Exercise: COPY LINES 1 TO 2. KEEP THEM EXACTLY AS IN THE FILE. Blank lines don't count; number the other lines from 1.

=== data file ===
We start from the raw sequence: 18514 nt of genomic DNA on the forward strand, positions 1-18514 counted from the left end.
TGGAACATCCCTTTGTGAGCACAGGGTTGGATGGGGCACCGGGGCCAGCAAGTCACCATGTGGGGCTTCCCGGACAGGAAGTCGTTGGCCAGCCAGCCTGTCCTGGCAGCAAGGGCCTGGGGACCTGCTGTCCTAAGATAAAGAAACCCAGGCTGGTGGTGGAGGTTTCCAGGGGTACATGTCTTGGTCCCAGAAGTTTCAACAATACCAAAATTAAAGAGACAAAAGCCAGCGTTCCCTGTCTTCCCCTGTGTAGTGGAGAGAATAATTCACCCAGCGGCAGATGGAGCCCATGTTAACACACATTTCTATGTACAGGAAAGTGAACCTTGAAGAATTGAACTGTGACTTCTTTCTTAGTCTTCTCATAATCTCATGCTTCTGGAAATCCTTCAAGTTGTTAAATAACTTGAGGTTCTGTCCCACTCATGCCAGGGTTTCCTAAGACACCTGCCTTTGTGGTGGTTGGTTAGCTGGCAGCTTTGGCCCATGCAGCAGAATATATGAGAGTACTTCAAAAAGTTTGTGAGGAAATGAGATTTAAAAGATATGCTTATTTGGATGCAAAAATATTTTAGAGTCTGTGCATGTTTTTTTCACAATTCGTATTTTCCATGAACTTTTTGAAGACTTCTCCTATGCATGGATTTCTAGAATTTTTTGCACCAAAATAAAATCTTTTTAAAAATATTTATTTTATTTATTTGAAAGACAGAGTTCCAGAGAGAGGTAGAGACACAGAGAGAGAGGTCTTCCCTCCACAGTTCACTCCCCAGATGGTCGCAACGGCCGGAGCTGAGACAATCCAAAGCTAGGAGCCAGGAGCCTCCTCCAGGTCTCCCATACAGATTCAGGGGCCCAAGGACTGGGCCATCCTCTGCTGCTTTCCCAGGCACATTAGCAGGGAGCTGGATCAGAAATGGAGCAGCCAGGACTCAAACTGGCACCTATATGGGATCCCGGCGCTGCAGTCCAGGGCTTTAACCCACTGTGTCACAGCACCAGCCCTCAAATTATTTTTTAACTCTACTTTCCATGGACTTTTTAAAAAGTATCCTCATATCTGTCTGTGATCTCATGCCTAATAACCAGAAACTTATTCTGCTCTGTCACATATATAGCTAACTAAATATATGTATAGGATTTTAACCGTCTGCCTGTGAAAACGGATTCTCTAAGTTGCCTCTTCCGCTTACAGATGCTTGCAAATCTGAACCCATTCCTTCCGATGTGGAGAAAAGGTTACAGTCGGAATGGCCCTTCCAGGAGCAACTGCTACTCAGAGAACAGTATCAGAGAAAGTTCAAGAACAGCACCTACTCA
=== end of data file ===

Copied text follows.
We start from the raw sequence: 18514 nt of genomic DNA on the forward strand, positions 1-18514 counted from the left end.
TGGAACATCCCTTTGTGAGCACAGGGTTGGATGGGGCACCGGGGCCAGCAAGTCACCATGTGGGGCTTCCCGGACAGGAAGTCGTTGGCCAGCCAGCCTGTCCTGGCAGCAAGGGCCTGGGGACCTGCTGTCCTAAGATAAAGAAACCCAGGCTGGTGGTGGAGGTTTCCAGGGGTACATGTCTTGGTCCCAGAAGTTTCAACAATACCAAAATTAAAGAGACAAAAGCCAGCGTTCCCTGTCTTCCCCTGTGTAGTGGAGAGAATAATTCACCCAGCGGCAGATGGAGCCCATGTTAACACACATTTCTATGTACAGGAAAGTGAACCTTGAAGAATTGAACTGTGACTTCTTTCTTAGTCTTCTCATAATCTCATGCTTCTGGAAATCCTTCAAGTTGTTAAATAACTTGAGGTTCTGTCCCACTCATGCCAGGGTTTCCTAAGACACCTGCCTTTGTGGTGGTTGGTTAGCTGGCAGCTTTGGCCCATGCAGCAGAATATATGAGAGTACTTCAAAAAGTTTGTGAGGAAATGAGATTTAAAAGATATGCTTATTTGGATGCAAAAATATTTTAGAGTCTGTGCATGTTTTTTTCACAATTCGTATTTTCCATGAACTTTTTGAAGACTTCTCCTATGCATGGATTTCTAGAATTTTTTGCACCAAAATAAAATCTTTTTAAAAATATTTATTTTATTTATTTGAAAGACAGAGTTCCAGAGAGAGGTAGAGACACAGAGAGAGAGGTCTTCCCTCCACAGTTCACTCCCCAGATGGTCGCAACGGCCGGAGCTGAGACAATCCAAAGCTAGGAGCCAGGAGCCTCCTCCAGGTCTCCCATACAGATTCAGGGGCCCAAGGACTGGGCCATCCTCTGCTGCTTTCCCAGGCACATTAGCAGGGAGCTGGATCAGAAATGGAGCAGCCAGGACTCAAACTGGCACCTATATGGGATCCCGGCGCTGCAGTCCAGGGCTTTAACCCACTGTGTCACAGCACCAGCCCTCAAATTATTTTTTAACTCTACTTTCCATGGACTTTTTAAAAAGTATCCTCATATCTGTCTGTGATCTCATGCCTAATAACCAGAAACTTATTCTGCTCTGTCACATATATAGCTAACTAAATATATGTATAGGATTTTAACCGTCTGCCTGTGAAAACGGATTCTCTAAGTTGCCTCTTCCGCTTACAGATGCTTGCAAATCTGAACCCATTCCTTCCGATGTGGAGAAAAGGTTACAGTCGGAATGGCCCTTCCAGGAGCAACTGCTACTCAGAGAACAGTATCAGAGAAAGTTCAAGAACAGCACCTACTCA